Mosaic as a painting technique is one of the oldest techniques in the world. It can be made of natural stone, colored glass, and ceramic. Mosaic was originally constructed by direct placing and assembling individual modules (called: tesserae) onto the supporting surface at the site of installation either in the interior or in the exterior. At that time, mosaic plaster was used as a adhesive and it was made of slaked lime on a previously prepared surface, whereas today, thanks to new technologies, mosaic is inversely assembled typically on a drawing made on paper by gluing tesserae, after which the completed mosaic is cast in concrete, or, more and more frequently, in lighter, acrylic-based materials. Mosaic is definitely the most long-lasting painting technique, which results in the fact that it is a popular technique even today. Naturally, its longevity is not the only reason of its popularity, but its magnificence in the first place. Glitter of glass tesserae, their twinkling, vivid coloring and luxurious impression images leave have ensured the never-fading glory mosaic has in fine arts.

There are several types of mosaic based on the style of its construction:

Opus  tesalatum

(Latin name for Roman mosaic which consists of small, roughly square-shaped modules of the same size of about 5 mm. Typically, tesalatum is made of natural stone.

Opus vermiculatum

(This is a type of mosaic whose name literally means ‘vermiform’, which suggests oblong shape of the tesserae. It is characterized by meticulous construction with emphasis on craftsmanship and imitation of brush painting, as well as its contrasting tones with numerous details and coloring values. This technique dates back to Hellenism, while it was particularly developed in Rome. This kind of mosaic contains in its construction “opus tesalatum” technique as well, primarily in the background area.)

Opus sectile

(This term refers to mosaics assembled of bigger parts of stone that are pieced together and look similar to what is nowadays known as the technique of collage. For instance, the whole lower arm on a human figure can be represented by a single part of stone shaped in the form of a lower arm. This type of construction is often present in modern mosaic art today. )

Later, in Hellenistic era, mosaics became more complex, with disparate coloristic values, while figurative compositions appeared as motifs more and more frequently. In the Roman period, mosaic as an art technique flourished. Besides fresco painting, mosaic became the most popular technique. It was used for decorating floors, walls, arches and numerous other places in representative objects, private villas and temples. The most popular motifs of mosaics in the Roman period were ornaments, portraits, figurative compositions, animals, as well as motifs from everyday life such as feasts, still life etc. In this period, mosaic art flourished both in technical skill and craftsmanship.In terms of style, Roman mosaics are realistic in representing motifs. In Byzantine art, which is directly derived from Roman or, to be more precise, late Roman art, mosaic plays a very important role, primarily in decorating temples where icons of saints and evangelical events were depicted. Unlike Roman mosaic art, background of mosaics in Byzantium consisted of square-shaped gilded glass tesserae that suggested eternity of heavenly kingdom. These mosaics were typically constructed in “opus tesalatum” and “opus vermikulatum” style with insistence upon imitation of brush painting. Nowadays, neo-Byzantine mosaics are still made mostly for the purpose of decorating churches, but unlike the earlier times when they were constructed by direct placing of tesserae at the site of installation, new technologies enable artists to produce mosaics in a studio and then send them to their final location for installation.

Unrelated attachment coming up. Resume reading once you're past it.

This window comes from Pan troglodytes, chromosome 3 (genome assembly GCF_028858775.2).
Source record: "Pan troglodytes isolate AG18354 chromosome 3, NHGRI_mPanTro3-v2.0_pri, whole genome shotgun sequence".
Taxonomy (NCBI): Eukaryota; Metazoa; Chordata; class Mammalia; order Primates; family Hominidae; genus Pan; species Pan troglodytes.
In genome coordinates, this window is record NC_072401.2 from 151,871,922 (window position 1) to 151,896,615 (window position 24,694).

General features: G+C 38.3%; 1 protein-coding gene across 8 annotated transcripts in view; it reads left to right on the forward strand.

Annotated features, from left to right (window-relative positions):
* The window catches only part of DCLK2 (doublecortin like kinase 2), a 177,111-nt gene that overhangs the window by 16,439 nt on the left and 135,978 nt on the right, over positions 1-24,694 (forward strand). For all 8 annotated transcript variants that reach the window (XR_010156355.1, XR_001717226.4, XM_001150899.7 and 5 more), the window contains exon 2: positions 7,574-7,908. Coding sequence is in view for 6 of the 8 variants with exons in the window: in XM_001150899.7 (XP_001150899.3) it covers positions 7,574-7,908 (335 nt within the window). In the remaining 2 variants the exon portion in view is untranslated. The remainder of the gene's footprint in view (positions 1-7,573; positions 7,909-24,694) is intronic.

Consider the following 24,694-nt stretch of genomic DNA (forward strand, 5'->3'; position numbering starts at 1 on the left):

Authorial Work:

In my creative and artistic work, I have been making mosaics primarily with sacral and religious but also secular motifs since I was a student. Working on numerous authorial projects, I have always tried to give a personal touch to my own creations, constantly having in mind not to break the canonic rules of the Byzantine style while producing religious works of art, and I have also never copied already existing icons and artistic compositions unless it was necessary for a particular reason. I have constructed my own mosaics by using both direct method of placing tesserae, and the inverse method of assembling them on a drawing, the latter being predominant in my work, especially for big compositions. My personal preference in terms of expression and sensibility are mosaics that require meticulous assembling of tiny tesserae with much detail, which are mostly constructed in “opus vermiculatum” style.

I usually make my mosaics of glass smalti from Venice as well as natural stone, occasionally combining the two materials. I cast my works of art in light Italian two-component adhesive that gives the mosaic flexibility and longevity, while I use rabitz plastic mesh netting for reinforcement.  

Apart from constructing big mosaic compositions in large formats, I also create miniature mosaics. Even though my work is mostly based on religious art, I have acquired great experience in decorating luxurious objects with mosaic such as swimming pools or other places both in the exterior and the interior. Moreover, I also have experience in creating relief mosaics.

I insist on precise and accurate drawing with complementary coloring and high contrast doing my best to, as far as my abilities allow me, make constant progress in using visual elements.

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